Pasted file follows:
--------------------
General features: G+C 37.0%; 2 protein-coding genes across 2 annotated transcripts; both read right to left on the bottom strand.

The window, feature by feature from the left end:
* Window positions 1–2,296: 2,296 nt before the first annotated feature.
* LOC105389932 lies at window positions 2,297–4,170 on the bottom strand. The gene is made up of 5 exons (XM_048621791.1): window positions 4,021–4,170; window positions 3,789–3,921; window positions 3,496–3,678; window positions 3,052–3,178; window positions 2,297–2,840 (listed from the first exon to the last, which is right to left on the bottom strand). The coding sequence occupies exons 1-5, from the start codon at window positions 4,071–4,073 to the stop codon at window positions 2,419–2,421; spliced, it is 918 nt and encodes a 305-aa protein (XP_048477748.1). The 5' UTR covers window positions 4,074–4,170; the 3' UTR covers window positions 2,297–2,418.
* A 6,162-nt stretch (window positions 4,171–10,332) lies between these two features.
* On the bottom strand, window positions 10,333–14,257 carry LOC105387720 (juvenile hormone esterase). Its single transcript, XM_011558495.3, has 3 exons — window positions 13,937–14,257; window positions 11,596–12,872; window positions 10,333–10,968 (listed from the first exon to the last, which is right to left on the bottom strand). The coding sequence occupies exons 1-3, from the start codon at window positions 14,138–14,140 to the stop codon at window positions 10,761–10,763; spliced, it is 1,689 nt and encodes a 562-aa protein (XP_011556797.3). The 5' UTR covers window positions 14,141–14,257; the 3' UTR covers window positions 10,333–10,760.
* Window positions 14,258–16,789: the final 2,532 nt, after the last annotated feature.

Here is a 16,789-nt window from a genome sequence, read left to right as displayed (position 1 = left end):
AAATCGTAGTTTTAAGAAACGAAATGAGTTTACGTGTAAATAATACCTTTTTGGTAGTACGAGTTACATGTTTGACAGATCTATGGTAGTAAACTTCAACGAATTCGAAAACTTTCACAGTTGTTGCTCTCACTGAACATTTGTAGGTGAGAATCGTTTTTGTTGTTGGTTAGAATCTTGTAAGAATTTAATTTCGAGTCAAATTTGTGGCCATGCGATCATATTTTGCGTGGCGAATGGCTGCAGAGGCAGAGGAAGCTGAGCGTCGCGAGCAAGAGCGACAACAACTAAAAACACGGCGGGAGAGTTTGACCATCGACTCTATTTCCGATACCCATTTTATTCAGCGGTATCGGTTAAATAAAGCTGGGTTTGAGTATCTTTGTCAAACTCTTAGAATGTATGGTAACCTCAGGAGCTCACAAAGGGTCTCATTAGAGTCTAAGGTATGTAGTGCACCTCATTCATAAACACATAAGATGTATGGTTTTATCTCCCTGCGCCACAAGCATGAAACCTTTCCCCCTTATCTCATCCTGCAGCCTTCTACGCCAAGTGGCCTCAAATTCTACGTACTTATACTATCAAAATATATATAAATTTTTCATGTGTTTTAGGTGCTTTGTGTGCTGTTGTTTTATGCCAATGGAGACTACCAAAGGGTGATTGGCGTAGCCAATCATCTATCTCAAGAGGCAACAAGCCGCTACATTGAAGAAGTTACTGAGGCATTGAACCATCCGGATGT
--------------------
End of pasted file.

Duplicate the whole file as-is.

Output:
General features: G+C 37.0%; 2 protein-coding genes across 2 annotated transcripts; both read right to left on the bottom strand.

The window, feature by feature from the left end:
* Window positions 1–2,296: 2,296 nt before the first annotated feature.
* LOC105389932 lies at window positions 2,297–4,170 on the bottom strand. The gene is made up of 5 exons (XM_048621791.1): window positions 4,021–4,170; window positions 3,789–3,921; window positions 3,496–3,678; window positions 3,052–3,178; window positions 2,297–2,840 (listed from the first exon to the last, which is right to left on the bottom strand). The coding sequence occupies exons 1-5, from the start codon at window positions 4,071–4,073 to the stop codon at window positions 2,419–2,421; spliced, it is 918 nt and encodes a 305-aa protein (XP_048477748.1). The 5' UTR covers window positions 4,074–4,170; the 3' UTR covers window positions 2,297–2,418.
* A 6,162-nt stretch (window positions 4,171–10,332) lies between these two features.
* On the bottom strand, window positions 10,333–14,257 carry LOC105387720 (juvenile hormone esterase). Its single transcript, XM_011558495.3, has 3 exons — window positions 13,937–14,257; window positions 11,596–12,872; window positions 10,333–10,968 (listed from the first exon to the last, which is right to left on the bottom strand). The coding sequence occupies exons 1-3, from the start codon at window positions 14,138–14,140 to the stop codon at window positions 10,761–10,763; spliced, it is 1,689 nt and encodes a 562-aa protein (XP_011556797.3). The 5' UTR covers window positions 14,141–14,257; the 3' UTR covers window positions 10,333–10,760.
* Window positions 14,258–16,789: the final 2,532 nt, after the last annotated feature.

Here is a 16,789-nt window from a genome sequence, read left to right as displayed (position 1 = left end):
AAATCGTAGTTTTAAGAAACGAAATGAGTTTACGTGTAAATAATACCTTTTTGGTAGTACGAGTTACATGTTTGACAGATCTATGGTAGTAAACTTCAACGAATTCGAAAACTTTCACAGTTGTTGCTCTCACTGAACATTTGTAGGTGAGAATCGTTTTTGTTGTTGGTTAGAATCTTGTAAGAATTTAATTTCGAGTCAAATTTGTGGCCATGCGATCATATTTTGCGTGGCGAATGGCTGCAGAGGCAGAGGAAGCTGAGCGTCGCGAGCAAGAGCGACAACAACTAAAAACACGGCGGGAGAGTTTGACCATCGACTCTATTTCCGATACCCATTTTATTCAGCGGTATCGGTTAAATAAAGCTGGGTTTGAGTATCTTTGTCAAACTCTTAGAATGTATGGTAACCTCAGGAGCTCACAAAGGGTCTCATTAGAGTCTAAGGTATGTAGTGCACCTCATTCATAAACACATAAGATGTATGGTTTTATCTCCCTGCGCCACAAGCATGAAACCTTTCCCCCTTATCTCATCCTGCAGCCTTCTACGCCAAGTGGCCTCAAATTCTACGTACTTATACTATCAAAATATATATAAATTTTTCATGTGTTTTAGGTGCTTTGTGTGCTGTTGTTTTATGCCAATGGAGACTACCAAAGGGTGATTGGCGTAGCCAATCATCTATCTCAAGAGGCAACAAGCCGCTACATTGAAGAAGTTACTGAGGCATTGAACCATCCGGATGT